The greatest patriots of the Revolutionary War are innumerable and nameless. Most were soldiers and some were statesmen and diplomats. But to students of the American War for Independence, one name stands out as an undisputed paladin in the Yankee cause for liberty. His name is Caleb Brewster. Brewster was truly a jack-of-all-trades, as well as the proverbial master of many. A native Long Islander and a highly talented sailor and soldier, Caleb Brewster confronted Death countless times to bring success to the infant nation he was helping to create. Mister Brewster did such on land and sea. And more to the point, this outstanding member of Washington’s Continental Army was part of the most secret component of the American war machine against their British enemies. Caleb Brewster was a spy and he has a tale to be told.

Caleb Brewster was born in the month of September (1747) at Setauket, NY (Rose, 82). On the north shore of Long Island, and positioned on the Sound, Setauket was (and, to a large extent, still is) a small fishing and agricultural community, belonging to the Township of Brookhaven. Brewster was descended from a family who emigrated from England to the Colonies in the 1660’s (Rose, 79). The Brewster clan had been living in the village of Setauket for many generations, prior to the birth of Caleb (Rose, 79).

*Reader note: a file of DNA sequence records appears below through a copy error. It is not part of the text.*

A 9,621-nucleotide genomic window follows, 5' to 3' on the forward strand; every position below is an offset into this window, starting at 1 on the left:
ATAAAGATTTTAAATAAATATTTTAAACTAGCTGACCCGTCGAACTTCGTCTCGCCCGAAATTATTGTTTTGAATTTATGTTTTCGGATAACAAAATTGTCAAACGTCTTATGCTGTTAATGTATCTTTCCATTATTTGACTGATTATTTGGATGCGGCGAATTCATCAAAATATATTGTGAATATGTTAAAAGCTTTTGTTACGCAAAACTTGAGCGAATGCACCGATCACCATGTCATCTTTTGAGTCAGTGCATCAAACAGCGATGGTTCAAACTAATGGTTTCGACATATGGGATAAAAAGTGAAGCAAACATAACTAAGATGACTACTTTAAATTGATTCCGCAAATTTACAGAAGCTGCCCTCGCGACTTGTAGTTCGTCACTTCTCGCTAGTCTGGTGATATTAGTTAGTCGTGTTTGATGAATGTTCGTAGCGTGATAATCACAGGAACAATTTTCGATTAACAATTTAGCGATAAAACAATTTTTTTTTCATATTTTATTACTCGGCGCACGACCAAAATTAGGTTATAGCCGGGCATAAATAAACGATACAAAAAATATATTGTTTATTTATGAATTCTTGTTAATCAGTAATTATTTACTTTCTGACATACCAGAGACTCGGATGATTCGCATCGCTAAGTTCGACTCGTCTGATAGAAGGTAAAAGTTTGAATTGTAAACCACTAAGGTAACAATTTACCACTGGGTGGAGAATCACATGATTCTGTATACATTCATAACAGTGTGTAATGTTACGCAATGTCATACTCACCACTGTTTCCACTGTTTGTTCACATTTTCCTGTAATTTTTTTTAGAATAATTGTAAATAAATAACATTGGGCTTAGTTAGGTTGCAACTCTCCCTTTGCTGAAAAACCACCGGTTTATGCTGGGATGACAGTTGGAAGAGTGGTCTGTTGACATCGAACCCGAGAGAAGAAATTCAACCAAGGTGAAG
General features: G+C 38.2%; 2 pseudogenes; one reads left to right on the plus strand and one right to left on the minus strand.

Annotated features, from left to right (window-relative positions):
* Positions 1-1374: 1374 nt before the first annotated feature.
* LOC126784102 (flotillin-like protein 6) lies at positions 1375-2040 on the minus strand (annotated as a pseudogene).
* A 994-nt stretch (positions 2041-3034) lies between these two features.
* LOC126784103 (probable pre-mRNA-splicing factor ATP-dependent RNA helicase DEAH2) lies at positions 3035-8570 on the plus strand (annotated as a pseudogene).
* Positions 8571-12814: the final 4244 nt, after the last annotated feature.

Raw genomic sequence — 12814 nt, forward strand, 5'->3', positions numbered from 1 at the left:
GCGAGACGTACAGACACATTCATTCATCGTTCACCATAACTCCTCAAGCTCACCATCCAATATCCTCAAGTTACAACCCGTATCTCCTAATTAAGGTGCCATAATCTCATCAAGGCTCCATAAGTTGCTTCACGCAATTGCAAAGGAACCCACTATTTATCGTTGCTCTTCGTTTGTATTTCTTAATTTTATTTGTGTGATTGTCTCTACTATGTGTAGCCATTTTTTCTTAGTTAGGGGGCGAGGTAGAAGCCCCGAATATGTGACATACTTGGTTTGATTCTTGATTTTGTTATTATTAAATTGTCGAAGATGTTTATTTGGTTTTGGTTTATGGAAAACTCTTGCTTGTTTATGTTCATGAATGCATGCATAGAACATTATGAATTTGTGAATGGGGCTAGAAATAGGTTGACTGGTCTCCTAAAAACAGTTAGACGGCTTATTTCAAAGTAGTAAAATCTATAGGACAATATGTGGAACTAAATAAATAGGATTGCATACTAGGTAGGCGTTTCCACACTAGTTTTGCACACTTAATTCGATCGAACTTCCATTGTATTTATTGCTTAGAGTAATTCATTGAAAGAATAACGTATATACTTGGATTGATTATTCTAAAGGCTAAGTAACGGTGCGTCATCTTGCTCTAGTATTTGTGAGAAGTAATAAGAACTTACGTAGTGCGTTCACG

And it was to the sea that the young Caleb Brewster took to early in his youth (Flockerzi, 1). Dulled by farming life, Brewster enlisted as a sailor on a whaler, bound for Greenland, when he was just nineteen years of age (Rose, 82). Within a few years of becoming a whaleboatman, Caleb Brewster, already accustomed to a harsh life at sea, joined on a merchantman, which was headed for the English capitol (London). He gained further significant maritime expertise in his role aboard this vessel as mate (Rose, 82). Adding to Brewster’s nautical insights, this experience of his on the high seas would become very useful for Caleb later on. This was especially the case when Brewster was steering through the stark black evening skies and waters of the Long Island Sound to ferry (fellow Culper spy) Abraham Woodhull’s intelligence reports (intended for Benjamin Tallmadge and General George Washington) to and fro Setauket and the Connecticut coast.

Tuesday, October 31, 2017

The National Negro Business League in New York City, Niagara Falls, and Other Cities and Towns in New York State

by Michael Boston